O, Duty; if that name thou love,
Who art a light to guide, a rod
To check the erring, and reprove;
Thou art victory and law
Where empty terrors overawe;
From vain temptation dost set free,
And calm'st the weary strife of frail humanity.

IF the novelist should be true to life, the historian should be impartial, and the writer of historical romances is supposed not only to see the external man of the past, but to possess the power of probing the heart and reading his thoughts. In this romance the reader has learned something of the atrocities of the French and Indians. To advance no farther in this narrative, we have only the English view of the subject.

The contention was more a contention for supremacy in the New World than of religion. In the name of religion deeds were done that shamed

humanity. It was a spirit of politics, a struggle 144

for national supremacy, which produced the butcheries, and it was more the work of scheming statesmen and ambitious officers, like Hertel De Rouville who captured George Stevens, than the acts of the priests or preachers. Even among the clergy were some ambitious men who disgraced their cloth; but they were politicians in purpose, while priests in name. It is pleasant to turn from the ambitious, scheming priest to the true man of God, who has the salvation of human souls at heart. When we come to discuss actual and natural rights, we must admit that the Indian was the owner of the soil, and, humiliating as it is to confess, the white man was the usurper. In the name of God, he came with a Bible in one hand to convert him, and a sword in the other to drive him from his home. Spain, by right of discovery, certainly had the true title to the United States. While Cabot discovered the eastern coast, probably from Maine to Virginia, no claim was made in his time to this dominion. Verazzani, a Florentine, sailing in the interest of France, did pretend to seize North America in the name of France, while Cartier certainly was the discoverer of Canada. Thus three of the greatest powers in Europe held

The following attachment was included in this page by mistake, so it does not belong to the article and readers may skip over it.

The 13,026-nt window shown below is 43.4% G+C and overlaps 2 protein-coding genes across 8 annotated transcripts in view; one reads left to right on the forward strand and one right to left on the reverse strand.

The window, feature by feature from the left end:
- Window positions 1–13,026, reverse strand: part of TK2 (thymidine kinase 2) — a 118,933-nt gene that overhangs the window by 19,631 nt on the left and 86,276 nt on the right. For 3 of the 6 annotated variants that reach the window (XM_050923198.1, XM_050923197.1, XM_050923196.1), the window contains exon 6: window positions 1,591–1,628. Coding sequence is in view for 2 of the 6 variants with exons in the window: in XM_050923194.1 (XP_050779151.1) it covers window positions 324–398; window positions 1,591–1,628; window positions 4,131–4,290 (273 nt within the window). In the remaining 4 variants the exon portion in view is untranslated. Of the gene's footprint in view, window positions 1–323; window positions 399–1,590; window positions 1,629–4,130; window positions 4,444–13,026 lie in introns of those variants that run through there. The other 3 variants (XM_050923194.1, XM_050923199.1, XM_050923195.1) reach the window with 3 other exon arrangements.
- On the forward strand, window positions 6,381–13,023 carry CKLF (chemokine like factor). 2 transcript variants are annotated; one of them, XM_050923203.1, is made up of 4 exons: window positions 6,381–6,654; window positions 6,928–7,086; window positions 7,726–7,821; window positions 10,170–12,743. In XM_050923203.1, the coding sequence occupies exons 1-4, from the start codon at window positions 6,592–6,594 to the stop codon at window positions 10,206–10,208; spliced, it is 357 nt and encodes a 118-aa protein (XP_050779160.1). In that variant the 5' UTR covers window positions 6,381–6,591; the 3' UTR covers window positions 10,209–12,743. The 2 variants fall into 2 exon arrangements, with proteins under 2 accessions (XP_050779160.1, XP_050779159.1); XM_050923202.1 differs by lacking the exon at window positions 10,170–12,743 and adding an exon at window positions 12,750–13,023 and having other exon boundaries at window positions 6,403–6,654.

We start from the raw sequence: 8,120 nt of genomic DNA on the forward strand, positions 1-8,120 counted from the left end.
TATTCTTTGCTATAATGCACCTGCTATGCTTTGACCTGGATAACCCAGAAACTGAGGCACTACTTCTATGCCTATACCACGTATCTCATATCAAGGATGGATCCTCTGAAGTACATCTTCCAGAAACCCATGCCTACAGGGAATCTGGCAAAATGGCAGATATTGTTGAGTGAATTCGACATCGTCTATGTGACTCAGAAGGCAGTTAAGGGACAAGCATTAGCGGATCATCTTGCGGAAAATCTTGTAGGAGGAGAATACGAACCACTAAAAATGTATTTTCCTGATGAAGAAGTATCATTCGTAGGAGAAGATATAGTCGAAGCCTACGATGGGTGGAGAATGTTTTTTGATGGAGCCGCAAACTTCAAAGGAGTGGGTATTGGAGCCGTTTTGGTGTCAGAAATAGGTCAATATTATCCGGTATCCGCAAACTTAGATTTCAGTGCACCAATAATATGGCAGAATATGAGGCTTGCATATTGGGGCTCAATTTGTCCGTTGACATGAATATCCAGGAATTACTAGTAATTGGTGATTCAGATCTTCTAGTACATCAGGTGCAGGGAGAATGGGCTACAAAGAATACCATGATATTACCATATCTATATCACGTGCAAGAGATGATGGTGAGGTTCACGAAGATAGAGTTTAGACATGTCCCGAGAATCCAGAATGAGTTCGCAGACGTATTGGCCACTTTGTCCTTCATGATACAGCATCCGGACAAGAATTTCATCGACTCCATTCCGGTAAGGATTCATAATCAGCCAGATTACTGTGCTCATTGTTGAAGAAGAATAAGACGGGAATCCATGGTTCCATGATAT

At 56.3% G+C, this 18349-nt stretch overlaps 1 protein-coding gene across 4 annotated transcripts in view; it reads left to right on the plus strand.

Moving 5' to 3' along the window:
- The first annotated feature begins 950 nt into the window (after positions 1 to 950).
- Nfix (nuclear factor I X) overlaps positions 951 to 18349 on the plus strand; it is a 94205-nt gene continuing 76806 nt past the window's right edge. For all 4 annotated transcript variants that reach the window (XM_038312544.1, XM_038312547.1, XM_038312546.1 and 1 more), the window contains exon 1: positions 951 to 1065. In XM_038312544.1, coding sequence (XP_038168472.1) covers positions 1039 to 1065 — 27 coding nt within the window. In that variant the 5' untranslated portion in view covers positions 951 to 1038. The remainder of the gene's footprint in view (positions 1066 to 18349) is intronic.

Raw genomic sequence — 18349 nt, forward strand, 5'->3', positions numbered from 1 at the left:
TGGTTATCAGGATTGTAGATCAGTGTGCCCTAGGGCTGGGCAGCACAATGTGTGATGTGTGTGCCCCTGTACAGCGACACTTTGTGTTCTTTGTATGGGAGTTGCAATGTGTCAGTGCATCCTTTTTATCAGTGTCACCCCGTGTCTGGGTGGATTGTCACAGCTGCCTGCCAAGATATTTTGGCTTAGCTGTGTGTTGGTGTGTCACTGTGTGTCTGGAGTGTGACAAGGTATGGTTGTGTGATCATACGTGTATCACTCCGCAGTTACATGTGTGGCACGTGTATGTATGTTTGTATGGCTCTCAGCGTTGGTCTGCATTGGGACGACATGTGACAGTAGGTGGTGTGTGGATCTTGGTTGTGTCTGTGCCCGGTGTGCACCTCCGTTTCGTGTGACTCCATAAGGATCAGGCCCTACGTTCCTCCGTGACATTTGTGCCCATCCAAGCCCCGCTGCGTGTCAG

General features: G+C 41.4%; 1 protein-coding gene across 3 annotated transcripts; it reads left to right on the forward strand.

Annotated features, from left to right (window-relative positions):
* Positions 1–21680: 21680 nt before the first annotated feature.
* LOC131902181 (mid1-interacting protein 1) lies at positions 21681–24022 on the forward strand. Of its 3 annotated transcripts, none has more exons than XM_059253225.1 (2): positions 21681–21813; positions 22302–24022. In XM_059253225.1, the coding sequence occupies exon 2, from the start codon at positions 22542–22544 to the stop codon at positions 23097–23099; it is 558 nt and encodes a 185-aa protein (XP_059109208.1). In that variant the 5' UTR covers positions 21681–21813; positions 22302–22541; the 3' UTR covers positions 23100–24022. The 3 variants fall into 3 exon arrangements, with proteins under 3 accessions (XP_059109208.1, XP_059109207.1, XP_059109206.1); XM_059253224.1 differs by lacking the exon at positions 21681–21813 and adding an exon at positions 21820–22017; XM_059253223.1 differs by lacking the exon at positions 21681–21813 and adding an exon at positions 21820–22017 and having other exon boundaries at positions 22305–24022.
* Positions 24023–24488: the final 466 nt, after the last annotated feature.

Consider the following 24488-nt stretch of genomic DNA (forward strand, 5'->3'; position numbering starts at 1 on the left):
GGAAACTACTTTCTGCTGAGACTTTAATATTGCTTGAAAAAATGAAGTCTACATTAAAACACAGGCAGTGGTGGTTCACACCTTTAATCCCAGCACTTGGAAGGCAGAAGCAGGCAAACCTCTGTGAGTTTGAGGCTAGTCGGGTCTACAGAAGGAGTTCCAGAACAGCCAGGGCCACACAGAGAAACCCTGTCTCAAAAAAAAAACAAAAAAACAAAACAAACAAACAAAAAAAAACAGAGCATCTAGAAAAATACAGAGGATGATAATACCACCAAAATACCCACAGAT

a portion of the New World and began early to